January 9th, 2016 is not a pleasant memory for most Penn basketball fans. Normally it would be. That night, Penn was opening up its Ivy League season at home, in front of a packed crowd, to face off against their archrival, the Princeton Tigers. It was an oddly warm day for early January with a high of 54 degrees, 14 degrees above the normal average. It was supposed to be the storybook beginning to Steve Donahue’s first Ivy League game as Penn’s head coach.
But hours before the game, it was announced that Antonio Woods would be out for the season, and maybe even longer, due to academics. It didn’t faze the Quakers though. Behind freshmen Jake Silpe and Jackson Donahue and senior center Darien Nelson-Henry, the Quakers dove on the floor for balls, pushed their way to fight for rebounds, and forced overtime against one of the Ivy League’s top teams. Without Woods, Penn was not supposed to compete. They were supposed to get beat by 20. The Quakers just didn’t have enough to pull out the win, losing 73-71, despite leading for much of the second half of the game. In the press conference after, Donahue fought back tears. The magnitude of this rivalry was clear right then and there.
Fast forward 428 days and the Quakers have come full circle. Tomorrow, they will appear in the first ever Ivy League Conference Tournament after magically turning around a 0-6 conference record. They will, of course, face Princeton.
Still, they find themselves in a similar situation. They’re the underdog. They’re the younger, less experienced team. They’re once again without Woods.
The Quakers sport only two seniors, and one of them, Dylan Jones, hasn’t even played a game this season because of an injury. 3 of their 5 leading scorers are underclassmen, while freshman sensation AJ Brodeur leads all Penn players with 13.9 points per game.
Meanwhile, 10 of the Tigers’ 18 players are upperclassmen. They have the Ivy League Player of the Year (Steven Weisz), Defensive Player of the Year (Myles Stephens), and Coach of the Year (Mitch Henderson). They went undefeated in conference play and are easily the tournament’s favorites. It’s no secret that the Quakers will have their work cut out for them.
They will have to start by maintaining Princeton’s balanced scoring attack that includes four players averaging double digit points. The Tigers follow that up by having four players in the regular rotation who shoot 40% or above from three. As a team, they only have 273 total turnovers on the year (10 per game), which is 1st in the country. But Princeton’s most impressive aspect is their defense. They allow only 61.5 points per game (9th in the country) by holding opponents to shoot 42% (1st in the Ivy League) from the field against them.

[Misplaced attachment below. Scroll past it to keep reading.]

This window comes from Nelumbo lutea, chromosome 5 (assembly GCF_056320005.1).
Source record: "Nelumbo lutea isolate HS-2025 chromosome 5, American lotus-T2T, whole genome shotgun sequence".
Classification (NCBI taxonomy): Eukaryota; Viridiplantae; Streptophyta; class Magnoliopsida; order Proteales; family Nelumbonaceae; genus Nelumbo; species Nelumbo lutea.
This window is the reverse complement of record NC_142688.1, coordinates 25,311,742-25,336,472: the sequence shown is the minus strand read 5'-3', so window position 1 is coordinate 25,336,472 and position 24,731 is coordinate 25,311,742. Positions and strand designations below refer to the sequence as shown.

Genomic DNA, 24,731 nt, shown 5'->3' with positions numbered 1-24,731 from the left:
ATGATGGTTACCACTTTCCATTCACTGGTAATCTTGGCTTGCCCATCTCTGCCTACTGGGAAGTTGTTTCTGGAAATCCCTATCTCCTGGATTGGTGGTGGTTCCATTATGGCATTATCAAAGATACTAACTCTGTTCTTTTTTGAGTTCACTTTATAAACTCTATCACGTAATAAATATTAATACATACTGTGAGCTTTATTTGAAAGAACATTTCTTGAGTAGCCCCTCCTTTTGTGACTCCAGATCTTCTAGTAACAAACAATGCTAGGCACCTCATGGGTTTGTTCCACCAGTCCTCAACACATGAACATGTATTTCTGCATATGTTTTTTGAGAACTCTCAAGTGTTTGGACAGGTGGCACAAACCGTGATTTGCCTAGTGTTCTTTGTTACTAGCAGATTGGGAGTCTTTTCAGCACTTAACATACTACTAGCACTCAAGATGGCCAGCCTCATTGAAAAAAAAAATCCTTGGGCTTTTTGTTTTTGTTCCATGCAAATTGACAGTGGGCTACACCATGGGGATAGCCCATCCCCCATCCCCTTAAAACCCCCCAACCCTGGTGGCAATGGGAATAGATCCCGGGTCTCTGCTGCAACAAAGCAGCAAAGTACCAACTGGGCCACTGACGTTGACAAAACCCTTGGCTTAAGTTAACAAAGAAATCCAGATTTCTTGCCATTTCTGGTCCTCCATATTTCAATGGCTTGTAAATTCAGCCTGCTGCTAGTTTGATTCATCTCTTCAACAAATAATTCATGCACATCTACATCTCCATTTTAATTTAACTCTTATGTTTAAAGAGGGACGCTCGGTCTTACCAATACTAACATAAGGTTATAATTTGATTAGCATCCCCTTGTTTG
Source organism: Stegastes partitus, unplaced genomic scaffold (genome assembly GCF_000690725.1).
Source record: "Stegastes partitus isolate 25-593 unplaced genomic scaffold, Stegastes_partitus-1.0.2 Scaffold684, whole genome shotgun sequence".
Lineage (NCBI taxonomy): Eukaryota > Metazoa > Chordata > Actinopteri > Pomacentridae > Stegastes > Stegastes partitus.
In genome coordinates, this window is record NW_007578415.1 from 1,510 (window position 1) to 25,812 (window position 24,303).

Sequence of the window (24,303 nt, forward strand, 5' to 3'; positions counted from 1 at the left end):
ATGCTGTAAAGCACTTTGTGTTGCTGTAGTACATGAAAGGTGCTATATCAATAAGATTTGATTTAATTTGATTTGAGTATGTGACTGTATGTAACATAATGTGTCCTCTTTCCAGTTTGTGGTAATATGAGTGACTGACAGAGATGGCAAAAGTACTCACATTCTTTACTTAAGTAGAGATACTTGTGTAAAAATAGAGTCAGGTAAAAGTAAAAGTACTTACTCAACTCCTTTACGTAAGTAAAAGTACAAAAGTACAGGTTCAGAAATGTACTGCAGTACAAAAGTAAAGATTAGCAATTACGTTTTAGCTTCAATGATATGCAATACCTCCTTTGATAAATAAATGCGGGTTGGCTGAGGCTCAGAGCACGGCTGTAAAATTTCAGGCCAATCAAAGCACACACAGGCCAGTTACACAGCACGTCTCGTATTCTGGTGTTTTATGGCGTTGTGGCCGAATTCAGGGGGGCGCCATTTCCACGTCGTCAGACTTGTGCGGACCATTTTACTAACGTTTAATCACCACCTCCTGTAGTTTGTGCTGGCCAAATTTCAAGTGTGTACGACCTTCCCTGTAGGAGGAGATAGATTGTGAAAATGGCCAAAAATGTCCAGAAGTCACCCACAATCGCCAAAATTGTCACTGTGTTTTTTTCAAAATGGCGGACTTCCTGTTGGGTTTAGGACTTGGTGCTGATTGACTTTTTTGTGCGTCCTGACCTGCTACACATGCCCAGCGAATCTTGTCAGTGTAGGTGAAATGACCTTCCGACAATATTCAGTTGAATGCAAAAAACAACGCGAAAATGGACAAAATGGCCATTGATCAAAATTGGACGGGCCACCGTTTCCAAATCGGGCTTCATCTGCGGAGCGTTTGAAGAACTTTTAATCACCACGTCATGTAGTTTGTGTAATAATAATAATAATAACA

“They play with such confidence,” Brodeur said before Saturday’s game. “They have such good leaders on their team and they’re very experienced, which goes a long way, especially in the Ivy League. Everyone [on Princeton] is taught to play the right way. The teams that end up doing the best are the teams that...play the right way, play smart, play within themselves, and play to their level of talent. That’s what I think they do best.”
Penn will look to rally behind Brodeur and senior guard Matt Howard. The team’s clear leaders on the court dictate the tone offensively and defensively. Howard, who exploded for a game-high 24 points and 12 rebounds last week against Harvard, will try to bounce back after scoring a combined 3 points in his first two outings against Princeton. Brodeur similarly struggled against Princeton’s stout defense this season, only scoring a combined 16 points on 5-14 shooting in both games. It’s no surprise why they lost both of those games. Brodeur and Howard will have help now from emerging freshmen, Ryan Betley and Devin Goodman, both of whom have played a major role in the team’s turnaround.
“The freshmen are really talented,” Howard said when asked about what has been different about this season. “They contributed a lot this year. They stepped in and were ready to play.”
Many will point to Penn’s youth as a reason they won’t be able to hang in. But Penn has already been in multiple elimination game scenarios. Ever since going 0-6, they’ve had their back against the wall. Once they noticed that the conference tournament was actually a possibility, it took some time for Donahue’s team to fathom that. In close losses to Columbia and Dartmouth down the stretch, the team played “tight,” according to Donahue, afraid to lose with so much on the line. Last weekend, with opportunity to go to the Ivy League Tournament looming once again, the Quakers finally played free in their final regular game against Harvard.
“I sensed the change before the Harvard game,” Donahue remembered. “The locker room was different. The vibe was different. The excitement level was different. I thought we played as good of a basketball game as we played all year.”
They’ll need that same ease against one of the best Ivy League teams in recent memory. They’re lucky, however, that they even have the opportunity.
“For the first time in league history,” Donahue added, “we can set the reset button.”
Penn faces Princeton at 1:30 PM tomorrow at The Palestra. The game will be aired on ESPNU.
Photo: Charles Fox/The Philadelphia Inquirer
-Penn loses in overtime versus Princeton in inaugural Ivy League Tournament